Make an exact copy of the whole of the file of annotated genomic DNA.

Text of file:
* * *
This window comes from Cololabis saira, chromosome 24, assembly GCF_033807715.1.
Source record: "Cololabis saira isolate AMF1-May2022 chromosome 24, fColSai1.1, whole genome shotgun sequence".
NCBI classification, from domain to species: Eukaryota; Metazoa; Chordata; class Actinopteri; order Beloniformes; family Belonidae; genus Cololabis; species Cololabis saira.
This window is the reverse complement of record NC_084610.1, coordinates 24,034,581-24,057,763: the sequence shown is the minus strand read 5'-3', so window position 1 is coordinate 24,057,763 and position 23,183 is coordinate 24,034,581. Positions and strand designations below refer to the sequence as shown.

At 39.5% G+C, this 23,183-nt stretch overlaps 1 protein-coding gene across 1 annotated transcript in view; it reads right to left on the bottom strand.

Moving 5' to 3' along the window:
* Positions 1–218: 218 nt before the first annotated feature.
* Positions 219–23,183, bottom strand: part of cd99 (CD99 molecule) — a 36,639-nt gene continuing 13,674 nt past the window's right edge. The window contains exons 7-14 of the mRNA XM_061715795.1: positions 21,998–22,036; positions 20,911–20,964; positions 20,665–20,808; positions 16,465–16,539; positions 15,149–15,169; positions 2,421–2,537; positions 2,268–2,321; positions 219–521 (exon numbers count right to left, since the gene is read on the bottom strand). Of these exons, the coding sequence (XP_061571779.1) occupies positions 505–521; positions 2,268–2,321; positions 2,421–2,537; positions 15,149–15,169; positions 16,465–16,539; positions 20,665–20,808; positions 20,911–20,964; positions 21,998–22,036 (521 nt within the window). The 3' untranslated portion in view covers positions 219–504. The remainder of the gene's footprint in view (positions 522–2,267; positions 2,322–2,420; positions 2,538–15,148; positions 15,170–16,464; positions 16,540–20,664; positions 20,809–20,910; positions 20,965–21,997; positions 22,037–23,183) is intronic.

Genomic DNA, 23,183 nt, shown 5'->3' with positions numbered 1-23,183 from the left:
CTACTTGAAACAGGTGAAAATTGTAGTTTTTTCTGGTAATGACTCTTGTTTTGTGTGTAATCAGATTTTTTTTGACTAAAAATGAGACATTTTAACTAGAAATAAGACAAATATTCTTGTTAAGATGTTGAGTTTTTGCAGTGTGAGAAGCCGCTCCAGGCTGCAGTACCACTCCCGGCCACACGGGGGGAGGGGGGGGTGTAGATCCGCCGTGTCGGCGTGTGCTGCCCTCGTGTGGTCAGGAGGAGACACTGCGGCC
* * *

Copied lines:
This window comes from Cololabis saira, chromosome 24, assembly GCF_033807715.1.
Source record: "Cololabis saira isolate AMF1-May2022 chromosome 24, fColSai1.1, whole genome shotgun sequence".
NCBI classification, from domain to species: Eukaryota; Metazoa; Chordata; class Actinopteri; order Beloniformes; family Belonidae; genus Cololabis; species Cololabis saira.
This window is the reverse complement of record NC_084610.1, coordinates 24,034,581-24,057,763: the sequence shown is the minus strand read 5'-3', so window position 1 is coordinate 24,057,763 and position 23,183 is coordinate 24,034,581. Positions and strand designations below refer to the sequence as shown.

At 39.5% G+C, this 23,183-nt stretch overlaps 1 protein-coding gene across 1 annotated transcript in view; it reads right to left on the bottom strand.

Moving 5' to 3' along the window:
* Positions 1–218: 218 nt before the first annotated feature.
* Positions 219–23,183, bottom strand: part of cd99 (CD99 molecule) — a 36,639-nt gene continuing 13,674 nt past the window's right edge. The window contains exons 7-14 of the mRNA XM_061715795.1: positions 21,998–22,036; positions 20,911–20,964; positions 20,665–20,808; positions 16,465–16,539; positions 15,149–15,169; positions 2,421–2,537; positions 2,268–2,321; positions 219–521 (exon numbers count right to left, since the gene is read on the bottom strand). Of these exons, the coding sequence (XP_061571779.1) occupies positions 505–521; positions 2,268–2,321; positions 2,421–2,537; positions 15,149–15,169; positions 16,465–16,539; positions 20,665–20,808; positions 20,911–20,964; positions 21,998–22,036 (521 nt within the window). The 3' untranslated portion in view covers positions 219–504. The remainder of the gene's footprint in view (positions 522–2,267; positions 2,322–2,420; positions 2,538–15,148; positions 15,170–16,464; positions 16,540–20,664; positions 20,809–20,910; positions 20,965–21,997; positions 22,037–23,183) is intronic.

Genomic DNA, 23,183 nt, shown 5'->3' with positions numbered 1-23,183 from the left:
CTACTTGAAACAGGTGAAAATTGTAGTTTTTTCTGGTAATGACTCTTGTTTTGTGTGTAATCAGATTTTTTTTGACTAAAAATGAGACATTTTAACTAGAAATAAGACAAATATTCTTGTTAAGATGTTGAGTTTTTGCAGTGTGAGAAGCCGCTCCAGGCTGCAGTACCACTCCCGGCCACACGGGGGGAGGGGGGGGTGTAGATCCGCCGTGTCGGCGTGTGCTGCCCTCGTGTGGTCAGGAGGAGACACTGCGGCC